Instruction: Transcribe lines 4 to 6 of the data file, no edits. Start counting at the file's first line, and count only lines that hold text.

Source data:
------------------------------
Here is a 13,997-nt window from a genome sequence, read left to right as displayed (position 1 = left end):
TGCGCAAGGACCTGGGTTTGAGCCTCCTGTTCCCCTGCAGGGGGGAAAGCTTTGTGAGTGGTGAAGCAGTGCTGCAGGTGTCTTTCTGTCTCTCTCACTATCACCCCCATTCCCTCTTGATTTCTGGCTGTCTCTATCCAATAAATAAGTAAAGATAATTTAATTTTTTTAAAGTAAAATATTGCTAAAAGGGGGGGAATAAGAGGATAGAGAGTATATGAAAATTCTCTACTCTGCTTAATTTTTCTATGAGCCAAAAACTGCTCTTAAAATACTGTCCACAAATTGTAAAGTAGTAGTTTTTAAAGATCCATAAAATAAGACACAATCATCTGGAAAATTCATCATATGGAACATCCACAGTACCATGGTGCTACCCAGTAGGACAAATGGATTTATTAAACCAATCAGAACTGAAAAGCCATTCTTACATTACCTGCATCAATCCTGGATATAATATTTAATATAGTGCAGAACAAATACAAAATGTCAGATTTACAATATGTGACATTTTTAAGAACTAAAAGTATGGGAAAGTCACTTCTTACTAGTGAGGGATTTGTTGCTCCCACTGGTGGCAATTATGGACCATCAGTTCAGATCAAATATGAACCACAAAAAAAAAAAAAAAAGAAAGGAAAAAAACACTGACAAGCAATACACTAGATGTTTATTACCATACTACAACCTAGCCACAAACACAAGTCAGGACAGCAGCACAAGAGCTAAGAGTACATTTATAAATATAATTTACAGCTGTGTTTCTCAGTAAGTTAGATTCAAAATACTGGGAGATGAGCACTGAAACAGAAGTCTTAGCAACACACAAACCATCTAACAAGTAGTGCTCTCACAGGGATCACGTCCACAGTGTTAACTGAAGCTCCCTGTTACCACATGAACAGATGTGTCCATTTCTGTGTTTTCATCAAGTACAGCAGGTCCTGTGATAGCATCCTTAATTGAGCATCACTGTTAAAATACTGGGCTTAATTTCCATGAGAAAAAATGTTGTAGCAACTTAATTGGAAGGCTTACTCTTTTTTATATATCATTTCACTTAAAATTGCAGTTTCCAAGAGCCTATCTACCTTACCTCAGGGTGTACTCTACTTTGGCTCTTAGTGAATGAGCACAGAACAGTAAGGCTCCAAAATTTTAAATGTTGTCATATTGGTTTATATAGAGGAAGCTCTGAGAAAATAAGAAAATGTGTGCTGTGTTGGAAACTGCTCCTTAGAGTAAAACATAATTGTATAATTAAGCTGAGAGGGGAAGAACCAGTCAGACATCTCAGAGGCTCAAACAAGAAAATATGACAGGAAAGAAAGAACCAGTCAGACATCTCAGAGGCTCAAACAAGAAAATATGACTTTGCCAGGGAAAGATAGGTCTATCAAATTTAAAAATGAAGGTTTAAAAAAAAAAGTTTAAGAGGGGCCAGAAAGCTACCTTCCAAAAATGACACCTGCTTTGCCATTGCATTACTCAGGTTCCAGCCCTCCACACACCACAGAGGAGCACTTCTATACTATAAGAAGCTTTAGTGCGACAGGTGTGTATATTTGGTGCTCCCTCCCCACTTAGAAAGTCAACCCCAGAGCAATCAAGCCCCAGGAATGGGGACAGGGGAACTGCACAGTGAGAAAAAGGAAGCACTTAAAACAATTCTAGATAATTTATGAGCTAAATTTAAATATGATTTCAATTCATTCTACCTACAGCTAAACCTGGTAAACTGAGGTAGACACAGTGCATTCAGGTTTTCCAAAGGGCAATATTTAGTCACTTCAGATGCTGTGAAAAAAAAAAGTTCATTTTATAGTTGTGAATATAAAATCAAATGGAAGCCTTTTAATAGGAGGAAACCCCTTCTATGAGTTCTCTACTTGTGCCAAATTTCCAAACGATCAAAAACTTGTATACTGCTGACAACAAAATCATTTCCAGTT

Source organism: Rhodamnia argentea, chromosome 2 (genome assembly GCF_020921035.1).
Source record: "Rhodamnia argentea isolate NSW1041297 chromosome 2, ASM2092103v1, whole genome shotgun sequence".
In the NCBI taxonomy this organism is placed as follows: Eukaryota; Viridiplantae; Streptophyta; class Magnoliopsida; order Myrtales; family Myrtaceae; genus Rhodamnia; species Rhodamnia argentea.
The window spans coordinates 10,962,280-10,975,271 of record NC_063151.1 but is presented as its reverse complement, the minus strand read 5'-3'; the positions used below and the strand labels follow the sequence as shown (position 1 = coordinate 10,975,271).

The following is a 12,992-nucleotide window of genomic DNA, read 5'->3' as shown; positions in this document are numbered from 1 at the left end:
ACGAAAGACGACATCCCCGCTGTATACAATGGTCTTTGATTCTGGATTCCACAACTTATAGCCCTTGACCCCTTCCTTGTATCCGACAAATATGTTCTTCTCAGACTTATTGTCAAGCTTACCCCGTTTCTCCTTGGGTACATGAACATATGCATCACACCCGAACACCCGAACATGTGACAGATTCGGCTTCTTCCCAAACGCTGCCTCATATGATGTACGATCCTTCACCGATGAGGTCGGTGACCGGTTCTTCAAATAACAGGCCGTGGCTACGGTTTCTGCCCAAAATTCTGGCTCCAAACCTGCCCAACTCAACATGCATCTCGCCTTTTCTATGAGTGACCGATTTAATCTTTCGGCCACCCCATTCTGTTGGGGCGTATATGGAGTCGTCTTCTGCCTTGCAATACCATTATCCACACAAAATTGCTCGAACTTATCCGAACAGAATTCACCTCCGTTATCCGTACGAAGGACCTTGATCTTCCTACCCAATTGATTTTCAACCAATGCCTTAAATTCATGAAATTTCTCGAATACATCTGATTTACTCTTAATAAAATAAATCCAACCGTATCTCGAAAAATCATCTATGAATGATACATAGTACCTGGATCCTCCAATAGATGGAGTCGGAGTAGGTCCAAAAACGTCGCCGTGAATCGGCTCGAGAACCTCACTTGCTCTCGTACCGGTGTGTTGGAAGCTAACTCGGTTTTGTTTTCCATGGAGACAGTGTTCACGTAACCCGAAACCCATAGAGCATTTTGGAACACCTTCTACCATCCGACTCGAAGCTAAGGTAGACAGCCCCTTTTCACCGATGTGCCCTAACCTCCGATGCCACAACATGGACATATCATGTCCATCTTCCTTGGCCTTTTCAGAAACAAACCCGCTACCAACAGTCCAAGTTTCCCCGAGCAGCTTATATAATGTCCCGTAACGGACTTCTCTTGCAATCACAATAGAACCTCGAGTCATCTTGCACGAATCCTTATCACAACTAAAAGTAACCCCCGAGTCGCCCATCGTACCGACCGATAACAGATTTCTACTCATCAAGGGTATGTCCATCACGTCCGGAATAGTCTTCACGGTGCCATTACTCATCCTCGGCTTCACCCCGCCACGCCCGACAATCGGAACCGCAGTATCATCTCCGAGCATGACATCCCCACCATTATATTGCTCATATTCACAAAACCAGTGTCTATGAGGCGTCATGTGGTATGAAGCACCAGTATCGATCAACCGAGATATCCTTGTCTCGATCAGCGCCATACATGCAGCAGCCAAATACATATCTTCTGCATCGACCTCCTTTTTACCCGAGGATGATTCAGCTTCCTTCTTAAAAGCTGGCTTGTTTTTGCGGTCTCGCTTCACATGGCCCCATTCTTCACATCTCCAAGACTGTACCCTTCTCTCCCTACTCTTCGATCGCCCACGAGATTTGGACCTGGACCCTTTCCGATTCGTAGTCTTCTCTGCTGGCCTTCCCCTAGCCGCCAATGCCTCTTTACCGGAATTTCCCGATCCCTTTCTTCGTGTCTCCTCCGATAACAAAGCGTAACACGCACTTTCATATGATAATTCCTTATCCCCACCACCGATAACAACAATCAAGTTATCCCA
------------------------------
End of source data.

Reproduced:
Source record: "Rhodamnia argentea isolate NSW1041297 chromosome 2, ASM2092103v1, whole genome shotgun sequence".
In the NCBI taxonomy this organism is placed as follows: Eukaryota; Viridiplantae; Streptophyta; class Magnoliopsida; order Myrtales; family Myrtaceae; genus Rhodamnia; species Rhodamnia argentea.
The window spans coordinates 10,962,280-10,975,271 of record NC_063151.1 but is presented as its reverse complement, the minus strand read 5'-3'; the positions used below and the strand labels follow the sequence as shown (position 1 = coordinate 10,975,271).